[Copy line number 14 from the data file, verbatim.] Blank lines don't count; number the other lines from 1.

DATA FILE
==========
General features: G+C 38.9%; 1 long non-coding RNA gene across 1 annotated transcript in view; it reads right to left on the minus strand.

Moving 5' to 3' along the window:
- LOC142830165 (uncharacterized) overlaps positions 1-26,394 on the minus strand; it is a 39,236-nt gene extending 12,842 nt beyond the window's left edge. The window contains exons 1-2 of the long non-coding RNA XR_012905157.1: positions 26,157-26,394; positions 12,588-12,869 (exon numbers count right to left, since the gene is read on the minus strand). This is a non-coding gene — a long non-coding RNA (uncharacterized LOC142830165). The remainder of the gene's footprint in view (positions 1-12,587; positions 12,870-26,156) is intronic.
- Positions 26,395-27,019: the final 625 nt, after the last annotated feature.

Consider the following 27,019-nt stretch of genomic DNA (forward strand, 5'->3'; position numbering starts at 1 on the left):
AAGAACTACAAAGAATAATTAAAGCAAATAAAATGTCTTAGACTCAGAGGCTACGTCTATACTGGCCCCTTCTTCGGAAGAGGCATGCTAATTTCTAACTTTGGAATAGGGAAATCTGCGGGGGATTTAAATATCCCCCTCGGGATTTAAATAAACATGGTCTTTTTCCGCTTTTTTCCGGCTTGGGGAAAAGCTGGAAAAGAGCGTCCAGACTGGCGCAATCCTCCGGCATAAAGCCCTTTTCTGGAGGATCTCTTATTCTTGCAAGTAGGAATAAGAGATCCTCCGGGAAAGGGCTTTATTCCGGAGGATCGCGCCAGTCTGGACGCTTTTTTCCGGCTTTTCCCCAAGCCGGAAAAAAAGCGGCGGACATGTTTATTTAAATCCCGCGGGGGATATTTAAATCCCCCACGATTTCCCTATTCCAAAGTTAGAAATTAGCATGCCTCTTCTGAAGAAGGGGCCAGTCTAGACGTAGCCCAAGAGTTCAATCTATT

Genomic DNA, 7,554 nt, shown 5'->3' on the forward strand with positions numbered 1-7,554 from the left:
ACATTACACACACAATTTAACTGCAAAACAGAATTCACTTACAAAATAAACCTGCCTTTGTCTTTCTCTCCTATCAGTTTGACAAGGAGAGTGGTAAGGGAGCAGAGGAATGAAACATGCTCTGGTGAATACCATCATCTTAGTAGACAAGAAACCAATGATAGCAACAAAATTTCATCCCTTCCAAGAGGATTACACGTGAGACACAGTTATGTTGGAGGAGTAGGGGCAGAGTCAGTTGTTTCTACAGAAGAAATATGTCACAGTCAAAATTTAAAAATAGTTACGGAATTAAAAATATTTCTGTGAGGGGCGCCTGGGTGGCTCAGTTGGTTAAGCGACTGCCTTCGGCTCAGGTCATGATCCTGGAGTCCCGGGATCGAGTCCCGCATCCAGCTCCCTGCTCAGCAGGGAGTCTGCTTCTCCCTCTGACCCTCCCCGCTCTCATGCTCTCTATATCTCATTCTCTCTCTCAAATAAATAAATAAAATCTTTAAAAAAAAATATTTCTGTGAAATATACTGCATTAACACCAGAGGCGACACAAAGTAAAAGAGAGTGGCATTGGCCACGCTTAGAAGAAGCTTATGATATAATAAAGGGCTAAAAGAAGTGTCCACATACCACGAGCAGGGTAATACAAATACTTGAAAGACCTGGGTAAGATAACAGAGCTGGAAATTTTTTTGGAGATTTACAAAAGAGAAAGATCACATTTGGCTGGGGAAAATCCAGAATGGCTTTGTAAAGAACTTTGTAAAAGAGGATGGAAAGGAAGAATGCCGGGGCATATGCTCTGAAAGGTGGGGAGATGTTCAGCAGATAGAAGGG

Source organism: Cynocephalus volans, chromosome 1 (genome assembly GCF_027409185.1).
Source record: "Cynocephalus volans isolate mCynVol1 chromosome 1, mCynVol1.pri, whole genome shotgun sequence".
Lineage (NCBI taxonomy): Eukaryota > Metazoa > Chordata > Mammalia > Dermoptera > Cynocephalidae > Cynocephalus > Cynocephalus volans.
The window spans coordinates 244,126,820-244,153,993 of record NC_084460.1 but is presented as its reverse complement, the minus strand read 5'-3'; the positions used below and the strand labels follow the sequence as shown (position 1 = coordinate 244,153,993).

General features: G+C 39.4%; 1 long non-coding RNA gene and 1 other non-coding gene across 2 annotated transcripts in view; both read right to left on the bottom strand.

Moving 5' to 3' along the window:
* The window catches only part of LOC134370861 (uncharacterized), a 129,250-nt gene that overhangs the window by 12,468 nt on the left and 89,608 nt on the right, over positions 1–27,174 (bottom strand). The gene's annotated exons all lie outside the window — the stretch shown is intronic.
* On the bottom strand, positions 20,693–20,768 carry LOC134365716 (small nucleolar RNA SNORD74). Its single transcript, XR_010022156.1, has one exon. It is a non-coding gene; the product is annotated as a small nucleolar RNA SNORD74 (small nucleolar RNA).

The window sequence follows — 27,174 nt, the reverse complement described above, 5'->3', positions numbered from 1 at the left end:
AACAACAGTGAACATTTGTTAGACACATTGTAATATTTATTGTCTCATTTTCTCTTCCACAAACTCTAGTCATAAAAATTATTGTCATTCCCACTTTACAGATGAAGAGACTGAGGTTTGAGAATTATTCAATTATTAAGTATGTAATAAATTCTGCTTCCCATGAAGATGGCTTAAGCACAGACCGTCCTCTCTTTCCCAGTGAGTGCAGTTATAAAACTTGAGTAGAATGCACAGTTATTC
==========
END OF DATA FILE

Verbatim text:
Moving 5' to 3' along the window: